Citation: Meadows R (2015) Convergence on an Optimal Way to Swim. PLoS Biol 13(4): e1002124. https://doi.org/10.1371/journal.pbio.1002124
Published: April 28, 2015
Copyright: © 2015 Robin Meadows. This is an open access article distributed under the terms of the Creative Commons Attribution License, which permits unrestricted use, distribution, and reproduction in any medium, provided the original author and source are credited
Competing interests: The author has declared that no competing interests exist.
What do cuttlefish, skates, and bony fish have in common? Duh—they all swim! True, but it turns out they also share something that's not nearly so obvious. Despite the tremendous variation in body type and swimming stroke amongst these aquatic animals, their fins all have a mechanical property that maximizes speed, according to new research by Malcolm MacIver, Neelesh Patankar, and colleagues in this issue of PLOS Biology.
The team discovered that when these diverse animals swim, the undulations of their fins reflect an underlying constant. The specific wavelength—or ratio of undulation wavelength to the average amplitude of the undulations along the length of the fin—is essentially fixed at 20.
This property holds for 22 species scattered across the animal kingdom in three phyla (flatworms, mollusks, and chordates). Importantly, each of the species swims by keeping its body still while undulating elongated fins. These fins vary widely by species. For example, knifefish have single fins down the middle of their belly or back, triggerfish have paired fins on the top and bottom of their bodies, and cuttlefish have paired fins on the left and right. Called median/paired fin swimming, this technique contrasts with that of fish like trout, which swim by moving their tails and the tail ends of their bodies.
To see what's so special about a specific wavelength of 20 for fin undulations in median/paired fin swimmers, the researchers tested a robot with a knifefish-like fin as well as a computer-simulated median fin (Fig 1). They found that the number of undulations it took to maximize thrust varied with parameters including fin length, height, and shape. However, when thrust was examined through the lens of the wavelength-to-amplitude ratio, or specific wavelength, all of this variation collapsed and maximum thrust occurred at one particular ratio—about 20—which the researchers accordingly call the optimal specific wavelength (OSW).
Image credit: Malcolm MacIver and Izaak Neveln.
The researchers posit that the OSW may be at the sweet spot of two competing mechanisms in undulatory fins. In the "friction mechanism," steeply undulating fins move water backward more efficiently and so provide more thrust at a small specific wavelength. However, in the "velocity mechanism," shallowly undulating fins move water fast and so provide more thrust at a large specific wavelength. Because a fin cannot be both steep and shallow, both mechanisms obviously cannot be optimized simultaneously. Indeed, the researchers found that swimming slows when fins are too steep or too shallow. Rather, an intermediate steepness yields the intermediate specific wavelength that maximizes thrust, which of course is the OSW.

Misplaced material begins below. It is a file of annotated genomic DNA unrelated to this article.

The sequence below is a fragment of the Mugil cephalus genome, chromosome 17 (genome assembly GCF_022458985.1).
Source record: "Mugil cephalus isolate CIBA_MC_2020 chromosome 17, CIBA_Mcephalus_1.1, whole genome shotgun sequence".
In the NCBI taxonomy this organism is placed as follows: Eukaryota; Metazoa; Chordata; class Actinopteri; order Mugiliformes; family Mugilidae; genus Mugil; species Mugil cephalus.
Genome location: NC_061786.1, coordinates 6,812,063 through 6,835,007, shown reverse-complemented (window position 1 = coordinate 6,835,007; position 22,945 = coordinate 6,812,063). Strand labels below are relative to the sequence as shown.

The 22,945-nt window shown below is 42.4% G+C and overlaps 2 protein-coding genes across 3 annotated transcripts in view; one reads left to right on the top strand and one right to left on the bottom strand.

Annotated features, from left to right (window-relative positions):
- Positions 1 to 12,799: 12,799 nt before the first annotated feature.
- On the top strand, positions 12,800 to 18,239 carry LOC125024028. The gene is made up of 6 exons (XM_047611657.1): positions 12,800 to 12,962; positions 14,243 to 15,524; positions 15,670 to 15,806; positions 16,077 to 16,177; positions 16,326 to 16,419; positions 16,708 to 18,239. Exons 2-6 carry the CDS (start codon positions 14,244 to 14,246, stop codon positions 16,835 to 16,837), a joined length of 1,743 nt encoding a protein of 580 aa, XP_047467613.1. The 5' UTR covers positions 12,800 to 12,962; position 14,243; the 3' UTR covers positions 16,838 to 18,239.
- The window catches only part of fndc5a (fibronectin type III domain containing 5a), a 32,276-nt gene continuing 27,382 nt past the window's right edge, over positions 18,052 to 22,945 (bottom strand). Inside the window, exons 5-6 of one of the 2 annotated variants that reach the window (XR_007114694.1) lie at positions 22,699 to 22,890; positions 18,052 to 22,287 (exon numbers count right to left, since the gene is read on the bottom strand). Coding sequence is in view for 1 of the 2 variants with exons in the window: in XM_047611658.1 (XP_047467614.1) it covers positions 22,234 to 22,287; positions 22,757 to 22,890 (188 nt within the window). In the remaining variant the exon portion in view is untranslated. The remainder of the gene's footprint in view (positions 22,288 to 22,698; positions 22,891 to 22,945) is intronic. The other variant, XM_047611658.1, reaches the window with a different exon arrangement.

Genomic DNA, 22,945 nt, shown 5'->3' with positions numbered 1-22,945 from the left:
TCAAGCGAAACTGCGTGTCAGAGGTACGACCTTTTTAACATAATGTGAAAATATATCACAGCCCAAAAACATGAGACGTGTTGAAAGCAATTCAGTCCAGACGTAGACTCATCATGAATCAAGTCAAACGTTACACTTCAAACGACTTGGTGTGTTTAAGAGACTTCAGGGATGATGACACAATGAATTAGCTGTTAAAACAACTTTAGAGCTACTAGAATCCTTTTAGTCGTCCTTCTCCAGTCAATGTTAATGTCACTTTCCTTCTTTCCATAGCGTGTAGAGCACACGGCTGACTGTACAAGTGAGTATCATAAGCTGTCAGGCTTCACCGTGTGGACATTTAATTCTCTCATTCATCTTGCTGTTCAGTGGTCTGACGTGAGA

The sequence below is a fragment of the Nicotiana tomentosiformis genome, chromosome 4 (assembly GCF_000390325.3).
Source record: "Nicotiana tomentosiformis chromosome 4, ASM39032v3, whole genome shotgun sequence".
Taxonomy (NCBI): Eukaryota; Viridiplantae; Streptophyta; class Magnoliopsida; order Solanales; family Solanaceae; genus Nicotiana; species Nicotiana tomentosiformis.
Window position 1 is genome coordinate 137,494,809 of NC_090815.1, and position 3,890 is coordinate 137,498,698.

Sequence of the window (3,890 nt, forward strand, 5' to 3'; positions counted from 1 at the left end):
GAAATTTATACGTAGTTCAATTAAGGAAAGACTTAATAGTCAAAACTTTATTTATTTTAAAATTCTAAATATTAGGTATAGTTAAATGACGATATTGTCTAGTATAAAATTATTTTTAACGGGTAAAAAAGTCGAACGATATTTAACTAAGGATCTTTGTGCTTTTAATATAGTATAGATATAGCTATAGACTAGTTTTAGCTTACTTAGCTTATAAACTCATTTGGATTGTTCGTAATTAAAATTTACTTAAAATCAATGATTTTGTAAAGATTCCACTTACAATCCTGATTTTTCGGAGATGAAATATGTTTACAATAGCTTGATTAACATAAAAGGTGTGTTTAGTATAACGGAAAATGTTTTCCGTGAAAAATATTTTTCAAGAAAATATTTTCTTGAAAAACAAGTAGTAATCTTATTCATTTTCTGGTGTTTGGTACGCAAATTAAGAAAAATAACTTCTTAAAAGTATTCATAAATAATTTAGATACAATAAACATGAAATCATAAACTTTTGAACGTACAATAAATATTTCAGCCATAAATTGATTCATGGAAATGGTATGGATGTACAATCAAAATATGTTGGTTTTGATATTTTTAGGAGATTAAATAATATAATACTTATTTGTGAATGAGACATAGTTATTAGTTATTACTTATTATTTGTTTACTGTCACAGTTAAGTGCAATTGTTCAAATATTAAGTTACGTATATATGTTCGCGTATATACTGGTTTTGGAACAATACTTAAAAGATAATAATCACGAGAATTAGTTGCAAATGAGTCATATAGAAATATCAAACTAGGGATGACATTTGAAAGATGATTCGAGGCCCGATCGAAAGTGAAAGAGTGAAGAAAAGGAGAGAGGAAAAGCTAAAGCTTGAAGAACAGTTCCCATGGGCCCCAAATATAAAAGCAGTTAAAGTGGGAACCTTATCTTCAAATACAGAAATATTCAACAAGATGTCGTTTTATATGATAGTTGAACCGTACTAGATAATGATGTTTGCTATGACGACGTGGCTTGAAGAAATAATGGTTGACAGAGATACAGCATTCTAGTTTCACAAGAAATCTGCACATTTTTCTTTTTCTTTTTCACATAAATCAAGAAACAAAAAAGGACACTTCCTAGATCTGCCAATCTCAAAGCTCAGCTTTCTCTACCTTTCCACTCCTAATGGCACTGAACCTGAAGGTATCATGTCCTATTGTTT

Many OSW swimmers have no known ancestor that swam with median/paired fins, and the 22 species in this analysis belong to eight clades (groups of organisms stemming from a common ancestor). This suggests that the OSW evolved independently at least eight times.
Such convergent evolution typically involves morphological features, such as wings in insects, birds, and mammals. In contrast, the OSW is a pattern of movement found in diverse fin types in disparate aquatic animals. But while rare, convergent evolution of a locomotory pattern that presents a mechanically optimal solution is not unprecedented. Notably, in tail-end swimmers like trout, propulsive efficiency is maximized at the Strouhal number, which accounts for swimming speed, lateral fin excursion, and the frequency of tail beating.
Tail-end swimmers dominate in jawed fishes, accounting for 97% of the 33,000 catalogued species. A likely reason for their preponderance is that although the OSW optimizes speed in median/paired fin swimming, tail-end swimming is much faster. This raises the question of why the slower OSW swimming has arisen repeatedly in species whose ancestors were tail-end swimmers.
The answer may be that median/paired fin swimming takes less energy, which offers its own advantages. In addition, some ecological conditions may favor OSW swimming. The researchers speculate that this may be so for South American knifefish, which live in murky water and are nocturnal. They navigate this dark environment via electric fields generated in the trunks of their bodies, and these fields would be distorted if swimming entailed moving their trunks instead of keeping them OSW-style rigid.
This elegant work reveals that a physical problem—how to get from here to there—can be optimized by a wondrous diversity of biological solutions. Moreover, these findings strengthen the case that mechanical optimization can drive evolution, contributing to the longstanding debate over the evolutionary roles of randomness versus physical constraints that limit the solutions that are feasible in living creatures. As the researchers point out, quantifying physical properties that underlie biological phenomena could help us recognize when an optimal mechanical solution is likely to drive convergent evolution.